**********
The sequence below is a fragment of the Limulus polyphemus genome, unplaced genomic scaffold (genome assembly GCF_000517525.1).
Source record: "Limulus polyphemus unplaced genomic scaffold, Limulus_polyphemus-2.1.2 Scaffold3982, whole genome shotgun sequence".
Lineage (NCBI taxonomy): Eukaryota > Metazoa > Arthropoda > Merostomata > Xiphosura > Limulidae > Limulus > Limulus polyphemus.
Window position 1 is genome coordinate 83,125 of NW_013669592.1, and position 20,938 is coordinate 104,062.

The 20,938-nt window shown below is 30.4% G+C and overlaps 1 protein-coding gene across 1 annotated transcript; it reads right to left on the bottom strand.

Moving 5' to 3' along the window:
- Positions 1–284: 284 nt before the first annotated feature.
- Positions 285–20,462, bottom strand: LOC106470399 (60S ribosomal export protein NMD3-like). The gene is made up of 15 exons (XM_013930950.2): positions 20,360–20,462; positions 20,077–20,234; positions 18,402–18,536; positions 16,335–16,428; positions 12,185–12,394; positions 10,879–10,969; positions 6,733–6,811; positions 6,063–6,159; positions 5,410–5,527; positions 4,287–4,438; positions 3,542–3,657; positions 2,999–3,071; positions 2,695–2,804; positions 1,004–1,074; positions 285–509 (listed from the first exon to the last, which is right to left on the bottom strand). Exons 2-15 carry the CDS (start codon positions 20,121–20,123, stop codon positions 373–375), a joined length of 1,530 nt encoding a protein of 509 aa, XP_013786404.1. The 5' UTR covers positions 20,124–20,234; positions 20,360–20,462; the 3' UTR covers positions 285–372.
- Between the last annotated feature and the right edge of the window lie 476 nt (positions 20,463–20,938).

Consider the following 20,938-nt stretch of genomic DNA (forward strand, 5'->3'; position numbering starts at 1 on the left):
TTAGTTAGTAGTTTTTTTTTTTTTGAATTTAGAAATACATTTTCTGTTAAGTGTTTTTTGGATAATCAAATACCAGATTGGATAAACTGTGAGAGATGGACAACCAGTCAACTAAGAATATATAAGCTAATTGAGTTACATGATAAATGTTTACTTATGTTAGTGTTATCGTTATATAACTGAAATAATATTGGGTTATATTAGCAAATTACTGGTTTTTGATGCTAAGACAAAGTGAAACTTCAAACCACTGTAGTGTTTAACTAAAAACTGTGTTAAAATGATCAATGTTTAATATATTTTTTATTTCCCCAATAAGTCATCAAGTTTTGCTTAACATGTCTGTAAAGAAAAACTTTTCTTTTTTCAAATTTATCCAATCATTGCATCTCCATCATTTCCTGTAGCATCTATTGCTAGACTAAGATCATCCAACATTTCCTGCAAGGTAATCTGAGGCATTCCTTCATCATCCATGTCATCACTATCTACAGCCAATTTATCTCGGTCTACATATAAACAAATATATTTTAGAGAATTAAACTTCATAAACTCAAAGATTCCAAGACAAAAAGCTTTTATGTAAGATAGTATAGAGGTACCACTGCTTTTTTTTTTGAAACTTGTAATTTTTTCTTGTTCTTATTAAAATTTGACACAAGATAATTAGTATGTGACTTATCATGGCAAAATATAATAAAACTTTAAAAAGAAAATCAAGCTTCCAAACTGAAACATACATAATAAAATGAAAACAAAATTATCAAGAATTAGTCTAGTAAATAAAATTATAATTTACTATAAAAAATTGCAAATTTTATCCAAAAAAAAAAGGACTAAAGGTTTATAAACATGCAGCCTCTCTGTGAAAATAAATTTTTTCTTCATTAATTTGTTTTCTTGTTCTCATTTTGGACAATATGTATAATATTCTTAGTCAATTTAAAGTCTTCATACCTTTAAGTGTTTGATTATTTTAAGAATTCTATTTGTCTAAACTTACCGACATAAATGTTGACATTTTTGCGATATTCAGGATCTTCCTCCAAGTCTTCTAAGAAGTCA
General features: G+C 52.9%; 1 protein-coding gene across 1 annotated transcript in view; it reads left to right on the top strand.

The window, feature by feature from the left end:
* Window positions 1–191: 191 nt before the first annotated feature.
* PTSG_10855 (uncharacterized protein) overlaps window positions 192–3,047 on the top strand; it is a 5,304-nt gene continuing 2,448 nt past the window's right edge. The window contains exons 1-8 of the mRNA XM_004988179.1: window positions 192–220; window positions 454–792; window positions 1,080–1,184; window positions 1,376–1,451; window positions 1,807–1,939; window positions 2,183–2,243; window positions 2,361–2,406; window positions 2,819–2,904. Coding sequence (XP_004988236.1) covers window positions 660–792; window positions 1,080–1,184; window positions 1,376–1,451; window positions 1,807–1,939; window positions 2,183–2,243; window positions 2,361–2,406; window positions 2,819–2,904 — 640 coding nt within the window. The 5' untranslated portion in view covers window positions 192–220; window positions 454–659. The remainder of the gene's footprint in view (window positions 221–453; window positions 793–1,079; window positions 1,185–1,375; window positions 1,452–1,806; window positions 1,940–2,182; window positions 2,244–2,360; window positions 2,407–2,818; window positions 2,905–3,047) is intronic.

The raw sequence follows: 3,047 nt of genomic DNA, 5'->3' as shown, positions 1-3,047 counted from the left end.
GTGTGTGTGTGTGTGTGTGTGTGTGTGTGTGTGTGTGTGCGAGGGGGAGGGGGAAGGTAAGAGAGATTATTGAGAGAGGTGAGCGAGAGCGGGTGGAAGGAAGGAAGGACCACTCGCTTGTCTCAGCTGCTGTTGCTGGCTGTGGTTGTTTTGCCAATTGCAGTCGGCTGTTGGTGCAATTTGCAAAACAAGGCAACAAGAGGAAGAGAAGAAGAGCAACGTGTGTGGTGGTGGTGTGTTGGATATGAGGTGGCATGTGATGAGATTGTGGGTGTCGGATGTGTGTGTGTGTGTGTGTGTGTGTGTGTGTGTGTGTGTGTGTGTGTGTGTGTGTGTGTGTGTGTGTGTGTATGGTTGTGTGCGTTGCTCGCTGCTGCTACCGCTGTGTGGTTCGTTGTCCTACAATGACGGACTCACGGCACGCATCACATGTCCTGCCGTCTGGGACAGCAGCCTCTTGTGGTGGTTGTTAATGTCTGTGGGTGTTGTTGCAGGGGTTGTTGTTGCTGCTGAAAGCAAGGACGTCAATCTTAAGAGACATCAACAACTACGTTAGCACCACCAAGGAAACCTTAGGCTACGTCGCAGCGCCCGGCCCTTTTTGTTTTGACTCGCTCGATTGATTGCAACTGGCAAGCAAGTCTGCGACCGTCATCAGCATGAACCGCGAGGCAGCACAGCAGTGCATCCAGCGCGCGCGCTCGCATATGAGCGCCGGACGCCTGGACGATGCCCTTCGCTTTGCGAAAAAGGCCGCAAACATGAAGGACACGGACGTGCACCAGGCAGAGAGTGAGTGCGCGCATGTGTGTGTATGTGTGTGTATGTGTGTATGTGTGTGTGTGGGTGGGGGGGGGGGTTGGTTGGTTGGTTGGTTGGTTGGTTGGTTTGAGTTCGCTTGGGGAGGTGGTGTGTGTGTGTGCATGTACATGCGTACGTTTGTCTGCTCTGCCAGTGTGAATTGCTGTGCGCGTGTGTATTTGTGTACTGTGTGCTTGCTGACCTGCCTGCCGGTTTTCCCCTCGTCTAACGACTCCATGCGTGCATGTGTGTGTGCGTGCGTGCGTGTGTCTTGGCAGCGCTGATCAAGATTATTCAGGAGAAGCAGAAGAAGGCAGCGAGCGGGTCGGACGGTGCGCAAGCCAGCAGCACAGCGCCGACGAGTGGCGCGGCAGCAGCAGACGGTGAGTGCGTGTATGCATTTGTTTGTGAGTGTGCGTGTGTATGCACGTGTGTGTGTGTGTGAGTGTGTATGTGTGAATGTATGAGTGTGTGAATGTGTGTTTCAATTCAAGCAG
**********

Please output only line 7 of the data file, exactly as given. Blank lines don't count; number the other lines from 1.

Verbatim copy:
- Positions 1–284: 284 nt before the first annotated feature.